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Rockport Select Board votes down request for referendum

By Dwight Collins | Aug 06, 2014
Photo by: Dwight Collins Members of the Rockport Select Board Aug. 5 voted 3-2 to reject a request for a non-binding referendum proposed by the library committee to be placed on the November ballot.

Rockport — Rockport Select Board members rejected the request to place a non-binding referendum about the library on the November ballot by a 3-2 vote at a public meeting Aug. 5 at Rockport Opera House.

Select Board Chairman William Chapman and Board member Tracy Lee Murphy voted in favor of placing the question on the ballot as written, while Ken McKinley, Geoffrey Parker and Charlton Ames all voted against the measure in its presented form.

The question written and proposed by the committee was: “Do you agree that the town of Rockport should develop a plan for a new library on the RES [Rockport Elementary School] site, provided the current ball fields are preserved and pending community input on design and budget?”

Parker, McKinley and Ames all said they felt the wording of the referendum needed to be reworked and all five selectmen voted unanimously to spend a portion of the Aug. 11 regular select board meeting to help wordsmith a new question. It is unclear if the timeline will allow for a new question to be placed on the November ballot. Prior to the Aug. 11 meeting, additional public comment will be accepted through noon in the form of letters and emails. Written submissions may be dropped off at the town office in person, mailed to P.O. Box 10, Rockport, ME 04856 or via email to librarypublichearing@town.rockport.me.us. Written correspondence should state if the author is in favor, against or taking no position; full name and local address must also be included. All written correspondence becomes part of the public record.

Murphy said she felt it was not the select board's responsibility to tell members of the library committee how to word the question, but rather, it was the Board's responsibility to approve or reject the request to put it on the ballot.

“Our decision is whether or not to put this on the ballot,” she said. “I believe my job is to put it on the ballot. It doesn’t mean I support it, it means I believe it goes on the ballot.”

Chapman said he was in support of sending the referendum to the voters as-is.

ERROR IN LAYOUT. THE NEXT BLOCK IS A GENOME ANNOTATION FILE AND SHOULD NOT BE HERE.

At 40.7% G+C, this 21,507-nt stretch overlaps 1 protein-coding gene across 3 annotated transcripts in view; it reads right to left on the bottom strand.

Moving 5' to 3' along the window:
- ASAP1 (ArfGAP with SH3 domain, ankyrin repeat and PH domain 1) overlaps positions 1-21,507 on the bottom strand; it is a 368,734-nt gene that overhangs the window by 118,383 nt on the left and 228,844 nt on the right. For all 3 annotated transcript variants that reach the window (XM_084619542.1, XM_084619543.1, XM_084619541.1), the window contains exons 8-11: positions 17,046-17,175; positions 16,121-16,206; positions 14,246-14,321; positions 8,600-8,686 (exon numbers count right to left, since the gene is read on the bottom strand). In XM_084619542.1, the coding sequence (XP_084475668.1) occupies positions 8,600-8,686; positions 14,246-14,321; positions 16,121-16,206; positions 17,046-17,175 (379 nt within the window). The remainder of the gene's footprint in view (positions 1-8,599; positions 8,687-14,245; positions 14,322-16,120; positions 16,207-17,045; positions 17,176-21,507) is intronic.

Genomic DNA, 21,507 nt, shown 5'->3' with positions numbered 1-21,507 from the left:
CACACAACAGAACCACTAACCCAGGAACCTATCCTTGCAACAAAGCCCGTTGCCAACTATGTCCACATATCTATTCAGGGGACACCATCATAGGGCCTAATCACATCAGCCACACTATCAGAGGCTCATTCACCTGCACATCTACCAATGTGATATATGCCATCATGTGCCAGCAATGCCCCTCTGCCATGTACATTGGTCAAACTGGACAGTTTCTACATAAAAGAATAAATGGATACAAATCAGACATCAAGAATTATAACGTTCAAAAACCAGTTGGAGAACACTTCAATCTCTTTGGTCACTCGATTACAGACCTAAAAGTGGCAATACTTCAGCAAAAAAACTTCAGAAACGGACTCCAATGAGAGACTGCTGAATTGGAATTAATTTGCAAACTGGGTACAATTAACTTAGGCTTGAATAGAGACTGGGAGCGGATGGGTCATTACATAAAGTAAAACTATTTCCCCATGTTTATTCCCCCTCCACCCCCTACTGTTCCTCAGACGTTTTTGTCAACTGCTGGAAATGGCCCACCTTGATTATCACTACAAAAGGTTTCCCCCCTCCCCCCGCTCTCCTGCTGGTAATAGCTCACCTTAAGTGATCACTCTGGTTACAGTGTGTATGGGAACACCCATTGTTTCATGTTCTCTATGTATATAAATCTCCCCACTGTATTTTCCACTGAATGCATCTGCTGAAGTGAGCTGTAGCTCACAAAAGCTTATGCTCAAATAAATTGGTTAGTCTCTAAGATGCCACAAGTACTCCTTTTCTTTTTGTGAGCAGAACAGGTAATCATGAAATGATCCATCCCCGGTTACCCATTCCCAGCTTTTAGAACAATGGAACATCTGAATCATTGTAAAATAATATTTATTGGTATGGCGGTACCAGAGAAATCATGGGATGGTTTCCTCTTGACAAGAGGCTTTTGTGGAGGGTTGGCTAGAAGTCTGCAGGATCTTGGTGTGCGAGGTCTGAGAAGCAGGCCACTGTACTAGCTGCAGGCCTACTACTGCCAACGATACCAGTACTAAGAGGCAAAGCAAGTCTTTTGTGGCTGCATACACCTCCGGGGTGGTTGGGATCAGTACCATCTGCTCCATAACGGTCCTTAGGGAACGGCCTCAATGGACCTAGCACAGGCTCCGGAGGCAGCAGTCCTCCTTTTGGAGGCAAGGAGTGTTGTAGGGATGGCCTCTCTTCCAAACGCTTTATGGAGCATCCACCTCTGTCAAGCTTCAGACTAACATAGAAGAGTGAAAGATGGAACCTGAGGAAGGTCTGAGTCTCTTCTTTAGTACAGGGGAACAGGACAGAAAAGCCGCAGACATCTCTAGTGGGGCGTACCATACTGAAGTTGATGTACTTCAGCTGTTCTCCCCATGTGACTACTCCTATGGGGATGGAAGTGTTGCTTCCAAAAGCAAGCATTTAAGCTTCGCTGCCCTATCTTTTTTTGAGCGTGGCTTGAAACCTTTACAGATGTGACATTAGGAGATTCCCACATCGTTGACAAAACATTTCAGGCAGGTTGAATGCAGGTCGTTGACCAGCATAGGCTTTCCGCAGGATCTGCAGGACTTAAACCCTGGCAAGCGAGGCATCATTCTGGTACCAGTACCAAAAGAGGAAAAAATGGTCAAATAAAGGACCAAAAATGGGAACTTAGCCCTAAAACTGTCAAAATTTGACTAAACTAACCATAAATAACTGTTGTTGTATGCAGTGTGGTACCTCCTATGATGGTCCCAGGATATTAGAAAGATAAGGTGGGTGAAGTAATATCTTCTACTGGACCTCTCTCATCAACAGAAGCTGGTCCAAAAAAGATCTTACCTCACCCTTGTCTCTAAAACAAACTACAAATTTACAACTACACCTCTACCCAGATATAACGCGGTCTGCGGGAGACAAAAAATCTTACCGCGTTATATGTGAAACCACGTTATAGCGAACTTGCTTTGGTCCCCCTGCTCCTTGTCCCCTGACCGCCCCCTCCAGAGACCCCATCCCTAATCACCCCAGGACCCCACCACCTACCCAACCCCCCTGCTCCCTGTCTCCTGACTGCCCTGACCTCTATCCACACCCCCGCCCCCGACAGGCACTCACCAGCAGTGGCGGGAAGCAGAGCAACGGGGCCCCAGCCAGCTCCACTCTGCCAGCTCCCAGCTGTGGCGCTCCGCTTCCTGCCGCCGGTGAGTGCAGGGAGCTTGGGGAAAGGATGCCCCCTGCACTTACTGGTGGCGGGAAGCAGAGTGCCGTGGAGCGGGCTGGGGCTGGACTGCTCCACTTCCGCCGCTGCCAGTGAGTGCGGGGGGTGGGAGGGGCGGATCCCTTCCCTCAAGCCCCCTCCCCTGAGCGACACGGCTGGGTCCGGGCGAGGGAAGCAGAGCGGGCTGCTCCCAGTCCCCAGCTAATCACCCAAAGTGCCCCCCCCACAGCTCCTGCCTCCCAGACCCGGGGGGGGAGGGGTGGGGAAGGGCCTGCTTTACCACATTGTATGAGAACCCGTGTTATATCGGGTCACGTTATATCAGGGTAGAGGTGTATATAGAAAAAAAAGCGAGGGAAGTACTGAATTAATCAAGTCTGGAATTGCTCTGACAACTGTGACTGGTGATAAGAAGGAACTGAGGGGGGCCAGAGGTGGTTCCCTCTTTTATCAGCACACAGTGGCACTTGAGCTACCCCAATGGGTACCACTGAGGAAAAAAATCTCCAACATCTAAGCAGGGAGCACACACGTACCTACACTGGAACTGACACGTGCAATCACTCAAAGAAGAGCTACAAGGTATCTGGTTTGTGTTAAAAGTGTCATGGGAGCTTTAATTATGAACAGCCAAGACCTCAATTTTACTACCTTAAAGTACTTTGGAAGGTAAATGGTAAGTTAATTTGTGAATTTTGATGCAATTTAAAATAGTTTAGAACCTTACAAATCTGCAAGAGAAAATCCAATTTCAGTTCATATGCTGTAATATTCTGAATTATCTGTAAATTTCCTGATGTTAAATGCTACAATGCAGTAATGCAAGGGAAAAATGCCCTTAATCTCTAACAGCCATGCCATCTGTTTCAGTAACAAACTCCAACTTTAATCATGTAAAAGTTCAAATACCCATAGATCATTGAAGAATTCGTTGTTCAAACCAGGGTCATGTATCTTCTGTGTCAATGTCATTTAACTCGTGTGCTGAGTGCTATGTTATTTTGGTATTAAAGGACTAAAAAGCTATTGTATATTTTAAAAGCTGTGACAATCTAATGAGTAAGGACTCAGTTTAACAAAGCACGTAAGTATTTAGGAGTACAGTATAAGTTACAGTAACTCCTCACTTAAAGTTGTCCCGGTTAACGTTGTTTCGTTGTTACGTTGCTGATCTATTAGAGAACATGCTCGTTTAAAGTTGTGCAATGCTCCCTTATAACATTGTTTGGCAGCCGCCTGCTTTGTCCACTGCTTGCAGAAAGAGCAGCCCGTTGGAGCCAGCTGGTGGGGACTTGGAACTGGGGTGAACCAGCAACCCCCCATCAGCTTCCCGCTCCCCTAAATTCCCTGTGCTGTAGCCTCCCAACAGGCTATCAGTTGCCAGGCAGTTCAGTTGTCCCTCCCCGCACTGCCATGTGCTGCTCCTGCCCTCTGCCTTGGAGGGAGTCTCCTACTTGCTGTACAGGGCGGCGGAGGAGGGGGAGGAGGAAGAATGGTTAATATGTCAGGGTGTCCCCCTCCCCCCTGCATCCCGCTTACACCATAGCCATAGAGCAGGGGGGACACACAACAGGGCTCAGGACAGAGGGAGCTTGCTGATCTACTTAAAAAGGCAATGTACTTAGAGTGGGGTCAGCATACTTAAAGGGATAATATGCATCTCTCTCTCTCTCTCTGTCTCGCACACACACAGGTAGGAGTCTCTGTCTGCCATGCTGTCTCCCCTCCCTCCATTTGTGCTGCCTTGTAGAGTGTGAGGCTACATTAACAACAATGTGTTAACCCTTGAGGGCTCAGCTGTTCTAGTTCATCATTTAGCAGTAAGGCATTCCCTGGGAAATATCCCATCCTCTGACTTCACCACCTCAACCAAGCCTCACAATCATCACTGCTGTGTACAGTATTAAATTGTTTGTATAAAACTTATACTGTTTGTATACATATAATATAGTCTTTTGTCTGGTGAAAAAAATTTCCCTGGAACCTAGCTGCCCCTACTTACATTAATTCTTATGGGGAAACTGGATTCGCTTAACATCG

McKinley said he was not happy with the way the question was worded and felt with some minor changes in verbiage could, “preclude closing off options and perhaps get a better mandate on the question.”

Ames said his reasoning behind voting against the measure was because he felt the question should be expanded into one that gives voters multiple choices; while Parker expressed concerns the question as written could be open to interpretation that was not intended.

Prior to the vote, 34 residents got the opportunity to voice their opinions. Each speaker was given 3-minutes to state whether they were for, against or had no opinion either way n the wording of the question. The select board also received 61 letters and emails, with 42 supporting the referendum, 17 against and two were neither for or against. Approximately 120 members of the public attended the open forum Aug. 5.

Sally Cook said she did not support the referendum because the information was incomplete. She worried what would become of the old library if a new one was constructed and how much a new library might cost, citing already increasing taxes over the past few years.

Constance Gibbons also opposed holding the referendum and felt like the library committee’s proposal that stipulates that the building must be a minimum of 10,000 square feet and 47 parking spaces is based on “best guesses and a wish list.”

Those who support a new library all expressed the need for more space for books and programs, as well as a fix for the lack of parking at the current site.

Peter Johnson said residents should have an opportunity to vote on the matter.

“We have a rare gift in the [Rockport Elementary School] site that many communities would envy,” Johnson said.

Library Committee Chairman Kathleen Meil said the request for the referendum would allow the committee to fundraise and seek out grants to help finance the project. She said the committee would raise a majority of the money needed for a new library as it has for other library projects over the years.

Explaining to the audience that she was trying to remain neutral and not give an opinion either way on the issue of new construction versus renovation or where a new library might be located, Rep. Joan Welsh, D-Rockport, said she felt the town should send the matter to the voters.

In July 2013, nearly 100 residents attended a meeting at Rockport Opera House to support the notion there is room for expansion at the current location in the village after it was suggested the former RES site might be more suitable.

To that end, in the following November, residents voted to make a change to the Shoreland Zone Overlay District, adding municipal buildings to the acceptable use section of the ordinance. With plans approved by Maine Department of Environmental Protection, renovation or new construction of the public library could take place at its existing location in the harbor village.

In May, the Library Committee endorsed a plan for the construction of a new library on the former RES site at the intersection of routes 1 and 90. A study, funded by a $15,000 grant secured by former library director Molly Larson, was completed and determined RES was the most suitable site as it already is owned by the town.

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Dwight Collins
Dwight Collins is a reporter/photographer for The Camden Herald.
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